On July 20, 2008, at 1557 central daylight time, an experimental amateur-built Carrithers VP1, N822CB, was substantially damaged during takeoff from George Bryan Airport (STF), Starkville, Mississippi. The certificated private pilot was seriously injured. Visual meteorological conditions prevailed at the time of the accident, and no flight plan was filed for the local personal flight conducted under the provisions of Title 14 Code of Federal Regulations (CFR) Part 91. Use your browsers 'back' function to return to synopsisReturn to Query Page
The pilot reported that on the day of the accident he had performed two takeoffs and landings without incident. During the third takeoff, he intended to complete a 180-degree turn back to the airport and land on the opposite runway from which he departed. The pilot remembered advancing the power to full throttle during takeoff, and departing toward the south on runway 18. When the airplane was at an altitude of about 300 feet above ground level (75 feet above the trees), he initiated a 25-degree left bank turn back toward the runway.
The pilot did not remember the rest of the accident sequence; however, he didn't think the airplane was "climbing as well as it normally did." The pilot stated he thought the density altitude was about 2,800 feet mean sea level (msl), and the runway length was 5,200 feet. The airplane's gross weight, at the time of the accident was approximately 850 pounds.
According to the pilot the airplane was last fueled with 5 gallons of 100 low lead aviation fuel just prior to takeoff. The airplane was equipped with an 8 gallon fuel tank.
According to a witness, who was also a Federal Aviation Administration (FAA) Designated Pilot Examiner, he observed the airplane liftoff from runway 18, and climb to about 50 feet "in ground effect." As the airplane passed the departure end of the runway, it "started losing altitude," and impacted trees about 1/2 mile south and west of the runway extended centerline.
Examination of the airplane by an FAA inspector revealed substantial damage to the fuselage and wings. No pre-impact mechanical deficiencies were noted.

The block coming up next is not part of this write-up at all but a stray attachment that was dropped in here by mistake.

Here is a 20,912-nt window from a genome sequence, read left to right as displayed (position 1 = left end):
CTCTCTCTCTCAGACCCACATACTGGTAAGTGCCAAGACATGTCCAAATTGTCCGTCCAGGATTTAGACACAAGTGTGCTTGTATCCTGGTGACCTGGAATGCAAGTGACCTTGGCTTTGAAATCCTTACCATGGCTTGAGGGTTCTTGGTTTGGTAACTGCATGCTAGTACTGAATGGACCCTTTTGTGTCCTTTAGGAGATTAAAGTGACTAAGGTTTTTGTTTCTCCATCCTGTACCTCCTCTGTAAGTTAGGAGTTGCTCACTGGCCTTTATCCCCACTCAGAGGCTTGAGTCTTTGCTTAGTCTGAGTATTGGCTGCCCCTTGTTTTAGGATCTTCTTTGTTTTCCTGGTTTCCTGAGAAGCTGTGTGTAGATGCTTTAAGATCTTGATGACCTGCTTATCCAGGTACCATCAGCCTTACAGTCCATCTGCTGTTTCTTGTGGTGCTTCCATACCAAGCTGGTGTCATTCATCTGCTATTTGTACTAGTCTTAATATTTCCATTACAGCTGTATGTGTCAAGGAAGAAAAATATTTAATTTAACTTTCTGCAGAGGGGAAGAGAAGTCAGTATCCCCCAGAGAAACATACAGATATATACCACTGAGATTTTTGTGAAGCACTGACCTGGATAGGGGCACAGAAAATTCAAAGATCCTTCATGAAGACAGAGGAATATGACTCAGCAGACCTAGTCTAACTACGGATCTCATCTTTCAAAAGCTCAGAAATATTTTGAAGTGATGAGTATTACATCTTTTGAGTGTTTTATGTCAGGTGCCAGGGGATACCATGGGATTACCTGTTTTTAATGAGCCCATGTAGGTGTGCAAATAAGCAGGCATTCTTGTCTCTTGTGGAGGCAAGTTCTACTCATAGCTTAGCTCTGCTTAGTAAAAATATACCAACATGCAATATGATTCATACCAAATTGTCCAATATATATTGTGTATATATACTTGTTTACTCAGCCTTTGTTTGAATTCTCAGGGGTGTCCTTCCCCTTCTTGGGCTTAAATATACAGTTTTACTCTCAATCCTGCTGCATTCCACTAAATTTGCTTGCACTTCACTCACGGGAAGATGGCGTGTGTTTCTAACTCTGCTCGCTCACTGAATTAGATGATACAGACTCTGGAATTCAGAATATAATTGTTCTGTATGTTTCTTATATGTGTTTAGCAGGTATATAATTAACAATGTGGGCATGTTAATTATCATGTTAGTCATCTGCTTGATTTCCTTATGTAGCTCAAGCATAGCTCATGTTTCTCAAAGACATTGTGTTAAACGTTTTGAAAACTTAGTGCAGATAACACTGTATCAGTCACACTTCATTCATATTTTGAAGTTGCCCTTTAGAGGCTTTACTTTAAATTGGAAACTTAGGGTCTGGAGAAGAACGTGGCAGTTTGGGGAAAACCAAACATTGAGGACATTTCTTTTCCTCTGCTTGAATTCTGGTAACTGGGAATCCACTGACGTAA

The pilot held a private pilot certificate with a rating for airplane single-engine land. His most recent FAA second-class medical certificate was issued on January 10, 2007.
At the time of the accident, the pilot reported 9,018 hours of total flight experience, 600 of which were in the accident airplane's make and model .
The 1550 recorded weather at Golden Triangle Regional Airport (GTR), Columbus, Mississippi, 14 miles east of the accident location, included winds from 270 degrees at 4 knots, visibility 10 miles, scattered clouds at 7,000 feet agl, temperature 37 degrees C, dewpoint 19 degrees C, and an altimeter setting of 30.06 inches mercury. The calculated density altitude was 2,628 feet msl.
The George Bryan Airport consisted of one asphalt runway oriented in a 18/36 configuration. The runway was 5,550 feet-long and 150 feet wide.
The Starkville Police Department Chief of Police reported that the pilot had a blood alcohol content of .130 upon his arrival at the local hospital after the accident. The blood alcohol content (.130) exceeded the legal threshold for operation of a motor vehicle (.08) while under the influence of alcohol.
According to local police investigative records, the pilot had a history of two DUIs in 1994, and residential treatment for “alcohol abuse” that same year. Those records indicated that the pilot’s primary care physician had prescribed alprazolam (at a dose reported in the records obtained as “5 mg, twice a day”) and paroxetine for “stress and anxiety” diagnosed “5-6 years ago.” The records indicated that the pilot’s blood alcohol level was 0.13 g/dL one hour after the accident and noted that his symptoms were consistent with “a relapse following treatment for alcohol dependence.”
Applications for Airman Medical Certificate submitted to the FAA in 1980, 1984, 1985, 1988, 1999, 2001, and most recently (for a 2nd class Airman Medical Certificate) on January 10, 2007 did not note any history of alcohol-related diagnoses, treatments, convictions, or administrative actions. The pilot's most recent application indicated no use of medications, and no history of anxiety.
According to 14 CFR Part 91.17, "No person may act ... as a crewmember of a civil aircraft ... while under the influence of alcohol…or while having an alcohol concentration of 0.04 or greater in a blood or breath specimen. "